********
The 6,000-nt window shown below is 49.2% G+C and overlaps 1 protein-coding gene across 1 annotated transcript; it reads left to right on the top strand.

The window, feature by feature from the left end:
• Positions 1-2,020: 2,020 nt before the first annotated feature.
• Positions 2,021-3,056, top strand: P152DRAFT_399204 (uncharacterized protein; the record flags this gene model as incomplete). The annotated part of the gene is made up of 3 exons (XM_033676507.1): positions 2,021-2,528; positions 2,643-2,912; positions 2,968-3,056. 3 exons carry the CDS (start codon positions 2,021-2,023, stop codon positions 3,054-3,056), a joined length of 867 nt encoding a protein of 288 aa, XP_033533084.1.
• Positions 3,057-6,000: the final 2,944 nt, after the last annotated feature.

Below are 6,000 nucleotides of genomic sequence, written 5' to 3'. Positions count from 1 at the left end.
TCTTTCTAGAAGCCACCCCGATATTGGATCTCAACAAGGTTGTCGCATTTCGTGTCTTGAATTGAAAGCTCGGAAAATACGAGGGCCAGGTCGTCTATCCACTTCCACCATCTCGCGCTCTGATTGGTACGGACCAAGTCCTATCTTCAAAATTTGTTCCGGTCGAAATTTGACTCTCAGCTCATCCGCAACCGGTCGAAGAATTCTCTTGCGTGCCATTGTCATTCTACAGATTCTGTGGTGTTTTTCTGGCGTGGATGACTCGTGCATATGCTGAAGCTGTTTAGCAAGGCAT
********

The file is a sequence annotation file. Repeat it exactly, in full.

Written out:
The 6,000-nt window shown below is 49.2% G+C and overlaps 1 protein-coding gene across 1 annotated transcript; it reads left to right on the top strand.

The window, feature by feature from the left end:
• Positions 1-2,020: 2,020 nt before the first annotated feature.
• Positions 2,021-3,056, top strand: P152DRAFT_399204 (uncharacterized protein; the record flags this gene model as incomplete). The annotated part of the gene is made up of 3 exons (XM_033676507.1): positions 2,021-2,528; positions 2,643-2,912; positions 2,968-3,056. 3 exons carry the CDS (start codon positions 2,021-2,023, stop codon positions 3,054-3,056), a joined length of 867 nt encoding a protein of 288 aa, XP_033533084.1.
• Positions 3,057-6,000: the final 2,944 nt, after the last annotated feature.

Below are 6,000 nucleotides of genomic sequence, written 5' to 3'. Positions count from 1 at the left end.
TCTTTCTAGAAGCCACCCCGATATTGGATCTCAACAAGGTTGTCGCATTTCGTGTCTTGAATTGAAAGCTCGGAAAATACGAGGGCCAGGTCGTCTATCCACTTCCACCATCTCGCGCTCTGATTGGTACGGACCAAGTCCTATCTTCAAAATTTGTTCCGGTCGAAATTTGACTCTCAGCTCATCCGCAACCGGTCGAAGAATTCTCTTGCGTGCCATTGTCATTCTACAGATTCTGTGGTGTTTTTCTGGCGTGGATGACTCGTGCATATGCTGAAGCTGTTTAGCAAGGCAT